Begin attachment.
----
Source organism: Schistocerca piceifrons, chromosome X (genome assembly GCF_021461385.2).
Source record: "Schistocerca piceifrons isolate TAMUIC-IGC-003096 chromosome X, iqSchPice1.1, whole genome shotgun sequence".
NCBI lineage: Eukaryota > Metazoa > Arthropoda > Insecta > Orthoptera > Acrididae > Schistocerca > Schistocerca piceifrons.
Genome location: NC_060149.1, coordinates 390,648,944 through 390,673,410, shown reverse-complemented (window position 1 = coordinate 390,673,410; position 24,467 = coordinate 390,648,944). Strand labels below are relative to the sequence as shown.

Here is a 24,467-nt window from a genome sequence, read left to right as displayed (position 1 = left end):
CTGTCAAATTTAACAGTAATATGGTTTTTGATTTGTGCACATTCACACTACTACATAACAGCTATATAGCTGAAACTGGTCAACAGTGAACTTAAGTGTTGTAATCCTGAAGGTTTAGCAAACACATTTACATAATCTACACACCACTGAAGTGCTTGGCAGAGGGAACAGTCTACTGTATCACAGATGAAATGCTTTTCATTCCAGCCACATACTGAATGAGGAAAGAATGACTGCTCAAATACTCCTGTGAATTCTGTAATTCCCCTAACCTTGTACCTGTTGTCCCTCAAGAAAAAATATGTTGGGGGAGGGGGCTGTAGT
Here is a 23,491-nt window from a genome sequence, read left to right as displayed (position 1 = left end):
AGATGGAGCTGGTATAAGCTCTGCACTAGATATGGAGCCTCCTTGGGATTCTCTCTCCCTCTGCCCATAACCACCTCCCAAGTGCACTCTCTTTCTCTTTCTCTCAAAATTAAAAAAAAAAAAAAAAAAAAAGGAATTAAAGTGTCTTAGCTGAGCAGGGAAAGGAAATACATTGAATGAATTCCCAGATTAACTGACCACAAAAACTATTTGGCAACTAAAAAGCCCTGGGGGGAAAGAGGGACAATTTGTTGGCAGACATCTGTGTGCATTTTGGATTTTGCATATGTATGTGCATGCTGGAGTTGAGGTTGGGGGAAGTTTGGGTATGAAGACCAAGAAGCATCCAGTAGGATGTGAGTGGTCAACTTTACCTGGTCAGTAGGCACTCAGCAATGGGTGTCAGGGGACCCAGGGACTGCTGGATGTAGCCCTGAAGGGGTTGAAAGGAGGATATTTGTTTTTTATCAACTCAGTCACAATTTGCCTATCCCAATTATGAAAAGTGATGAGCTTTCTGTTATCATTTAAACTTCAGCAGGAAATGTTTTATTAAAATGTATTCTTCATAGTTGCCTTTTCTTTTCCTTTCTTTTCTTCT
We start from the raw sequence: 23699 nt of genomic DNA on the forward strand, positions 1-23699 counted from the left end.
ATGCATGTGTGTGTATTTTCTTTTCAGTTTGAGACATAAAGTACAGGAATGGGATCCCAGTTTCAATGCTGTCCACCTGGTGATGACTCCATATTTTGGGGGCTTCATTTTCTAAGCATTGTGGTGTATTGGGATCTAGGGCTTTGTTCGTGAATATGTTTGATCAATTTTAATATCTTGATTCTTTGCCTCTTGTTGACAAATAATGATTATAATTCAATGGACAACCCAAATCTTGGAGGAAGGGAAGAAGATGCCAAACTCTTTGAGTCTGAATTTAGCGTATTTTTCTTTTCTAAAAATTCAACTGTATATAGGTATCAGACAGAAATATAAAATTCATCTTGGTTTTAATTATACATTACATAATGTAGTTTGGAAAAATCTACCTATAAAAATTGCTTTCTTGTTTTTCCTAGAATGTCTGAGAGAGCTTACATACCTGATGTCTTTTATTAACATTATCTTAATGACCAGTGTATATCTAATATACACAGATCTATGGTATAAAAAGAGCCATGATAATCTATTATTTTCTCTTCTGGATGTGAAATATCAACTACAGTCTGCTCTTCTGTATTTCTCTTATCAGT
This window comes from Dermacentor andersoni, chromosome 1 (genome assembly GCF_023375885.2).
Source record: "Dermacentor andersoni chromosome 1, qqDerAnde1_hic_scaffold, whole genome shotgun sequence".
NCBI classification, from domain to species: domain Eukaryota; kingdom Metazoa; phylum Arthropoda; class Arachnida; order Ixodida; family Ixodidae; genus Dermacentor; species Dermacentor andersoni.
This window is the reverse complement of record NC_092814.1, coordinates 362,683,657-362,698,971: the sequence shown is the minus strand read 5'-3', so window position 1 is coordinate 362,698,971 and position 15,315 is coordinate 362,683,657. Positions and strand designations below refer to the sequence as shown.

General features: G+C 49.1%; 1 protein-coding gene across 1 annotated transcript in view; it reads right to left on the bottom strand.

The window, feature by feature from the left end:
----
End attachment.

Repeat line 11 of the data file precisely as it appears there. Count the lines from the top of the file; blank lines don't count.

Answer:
This window comes from Dermacentor andersoni, chromosome 1 (genome assembly GCF_023375885.2).